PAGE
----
Here’s The Deal With Over-The-Crib Mesh

As parents we want to do everything we can to keep our kids safe, but with many different "safe sleep" products on the market, and constantly changing guidelines, it can difficult to discern the helpful from the potentially harmful. The first time my daughter climbed out of her crib, I was terrified. I wasn't ready for her to move to a bed, but I was worried that she might fall again. I know I'm not the first parent to worry about such a problem, but should you use an over-the-crib mesh to protect your kid and before you transition them to a toddler bed?

According to a study published in Pediatrics, most crib-related injuries are due to falls, leading to 10,000 trips to the Emergency Room each year. A nationwide study conducted just this year and held at the Children’s Hospital in Columbus, Ohio, showed "those ER trips rose nearly 24 percent between 2003 and 2011, after more than a decade of decline." As a result, researchers also found the rate of concussion diagnoses more than doubled between 2005 and 2011.

This is probably not surprising to anyone who has attempted to keep a mobile baby and/or toddler in their crib at night. A child's curiosity, combined with their new climbing skills, can mean that they become nighttime escape artists and, as a result, can rack up a few bumps and bruises.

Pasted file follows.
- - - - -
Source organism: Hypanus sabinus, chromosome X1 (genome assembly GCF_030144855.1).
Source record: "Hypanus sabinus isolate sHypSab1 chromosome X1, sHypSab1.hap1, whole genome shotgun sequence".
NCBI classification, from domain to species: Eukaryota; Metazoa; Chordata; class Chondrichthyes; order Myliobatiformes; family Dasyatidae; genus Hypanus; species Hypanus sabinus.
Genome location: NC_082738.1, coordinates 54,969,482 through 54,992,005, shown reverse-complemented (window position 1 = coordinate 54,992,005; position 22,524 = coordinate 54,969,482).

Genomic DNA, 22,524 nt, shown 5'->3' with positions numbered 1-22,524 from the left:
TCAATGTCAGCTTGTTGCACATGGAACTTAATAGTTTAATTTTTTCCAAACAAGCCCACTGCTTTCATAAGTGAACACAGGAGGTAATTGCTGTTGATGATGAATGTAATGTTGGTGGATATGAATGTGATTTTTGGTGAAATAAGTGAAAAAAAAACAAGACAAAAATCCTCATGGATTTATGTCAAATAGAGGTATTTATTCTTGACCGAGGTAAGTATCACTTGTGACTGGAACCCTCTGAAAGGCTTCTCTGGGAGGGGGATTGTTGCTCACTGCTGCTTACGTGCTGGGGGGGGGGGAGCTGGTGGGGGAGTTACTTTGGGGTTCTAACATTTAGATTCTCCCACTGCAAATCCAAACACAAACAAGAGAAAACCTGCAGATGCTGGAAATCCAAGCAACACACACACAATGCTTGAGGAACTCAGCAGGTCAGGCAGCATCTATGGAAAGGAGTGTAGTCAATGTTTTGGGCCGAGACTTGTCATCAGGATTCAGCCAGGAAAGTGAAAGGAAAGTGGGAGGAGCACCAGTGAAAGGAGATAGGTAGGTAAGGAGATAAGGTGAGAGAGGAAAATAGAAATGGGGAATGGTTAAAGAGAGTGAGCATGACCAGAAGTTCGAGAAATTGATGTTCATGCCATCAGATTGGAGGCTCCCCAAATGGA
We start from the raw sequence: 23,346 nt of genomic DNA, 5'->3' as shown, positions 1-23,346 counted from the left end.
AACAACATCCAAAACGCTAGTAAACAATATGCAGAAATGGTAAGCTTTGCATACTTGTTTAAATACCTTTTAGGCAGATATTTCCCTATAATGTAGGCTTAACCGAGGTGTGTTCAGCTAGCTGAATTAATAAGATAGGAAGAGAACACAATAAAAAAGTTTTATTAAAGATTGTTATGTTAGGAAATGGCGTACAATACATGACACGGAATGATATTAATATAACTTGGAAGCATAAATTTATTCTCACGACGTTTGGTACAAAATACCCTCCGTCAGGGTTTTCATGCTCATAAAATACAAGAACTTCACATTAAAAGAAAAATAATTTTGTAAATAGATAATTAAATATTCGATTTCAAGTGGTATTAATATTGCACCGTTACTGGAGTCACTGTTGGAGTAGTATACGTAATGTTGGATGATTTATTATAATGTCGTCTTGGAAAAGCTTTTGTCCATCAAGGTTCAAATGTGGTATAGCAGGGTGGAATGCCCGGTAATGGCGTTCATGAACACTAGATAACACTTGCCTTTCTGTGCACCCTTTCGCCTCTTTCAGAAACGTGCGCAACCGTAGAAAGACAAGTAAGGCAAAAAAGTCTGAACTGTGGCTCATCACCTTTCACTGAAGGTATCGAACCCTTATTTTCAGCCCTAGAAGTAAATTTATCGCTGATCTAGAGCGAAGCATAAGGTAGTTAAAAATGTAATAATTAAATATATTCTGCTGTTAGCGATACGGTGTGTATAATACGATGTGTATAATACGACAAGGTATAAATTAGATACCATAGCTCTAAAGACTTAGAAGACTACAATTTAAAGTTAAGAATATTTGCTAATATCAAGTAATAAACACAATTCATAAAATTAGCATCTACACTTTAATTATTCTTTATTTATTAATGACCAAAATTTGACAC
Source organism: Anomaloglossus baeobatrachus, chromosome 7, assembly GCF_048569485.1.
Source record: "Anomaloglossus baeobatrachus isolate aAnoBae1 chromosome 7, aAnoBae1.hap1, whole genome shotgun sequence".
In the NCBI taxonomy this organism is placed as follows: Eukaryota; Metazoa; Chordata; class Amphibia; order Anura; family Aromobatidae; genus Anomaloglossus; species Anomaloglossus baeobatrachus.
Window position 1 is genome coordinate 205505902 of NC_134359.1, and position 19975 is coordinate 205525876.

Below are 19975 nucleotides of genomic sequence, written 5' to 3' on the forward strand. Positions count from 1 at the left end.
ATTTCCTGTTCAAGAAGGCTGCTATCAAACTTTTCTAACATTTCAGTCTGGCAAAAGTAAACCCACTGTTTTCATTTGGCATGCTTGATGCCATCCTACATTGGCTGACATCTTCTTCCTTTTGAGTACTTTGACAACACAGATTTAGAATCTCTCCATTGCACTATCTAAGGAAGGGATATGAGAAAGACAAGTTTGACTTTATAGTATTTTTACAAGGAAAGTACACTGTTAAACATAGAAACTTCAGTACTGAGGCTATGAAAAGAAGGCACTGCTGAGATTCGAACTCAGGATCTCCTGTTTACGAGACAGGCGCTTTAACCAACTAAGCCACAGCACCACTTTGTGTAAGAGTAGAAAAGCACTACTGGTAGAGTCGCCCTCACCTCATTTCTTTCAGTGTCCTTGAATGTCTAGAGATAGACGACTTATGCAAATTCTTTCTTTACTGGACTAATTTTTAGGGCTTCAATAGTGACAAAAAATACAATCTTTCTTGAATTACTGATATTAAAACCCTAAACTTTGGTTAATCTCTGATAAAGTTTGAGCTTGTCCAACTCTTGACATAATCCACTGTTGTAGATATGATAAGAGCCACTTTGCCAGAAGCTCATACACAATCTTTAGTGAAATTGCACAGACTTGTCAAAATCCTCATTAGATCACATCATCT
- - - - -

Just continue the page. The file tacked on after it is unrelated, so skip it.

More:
Baby gear companies market over-the-crib mesh or crib tents — mesh tents that attach over the top of your baby's crib or play yard and zip closed — as a way to keep your adventurous baby and/or toddler from climbing out of their crib. These products are supposed to give parents peace of mind. However, according to Gary Smith, MD and the Director of the Center for Injury Research and Policy, using a crib tent or over-the-crib mesh is not safe, as your child may become entrapped and strangled by the netting.

Because of this risk, in 2012 the U.S. Consumer Product Safety Commission issued a voluntary recall of mesh crib and play yard tents made by Tots in Mind, Inc. after several incidents, including one death involving a 2-year-old boy, who became trapped between the bottom of a tent and the top of his play yard. They also advised parents that mesh tents could easily become damaged and could not safely be repaired.

So, how can a parent keep their daredevil child safe at night, and avoid a trip to the nearest Emergency Room? According to the American Academy of Pediatrics, if your child is 3 feet tall and is able to put their foot or leg on the the top rail of the crib, it's probably time to move your toddler to a bed. When you do, you should attempt to teach your child to stay in bed at night (which is easier said than done), baby proof their room (and possibly the rest of your home), and install an alarm or bell on their door to alert you if they leave their room at night.

Maybe then, and finally, everyone can get some rest.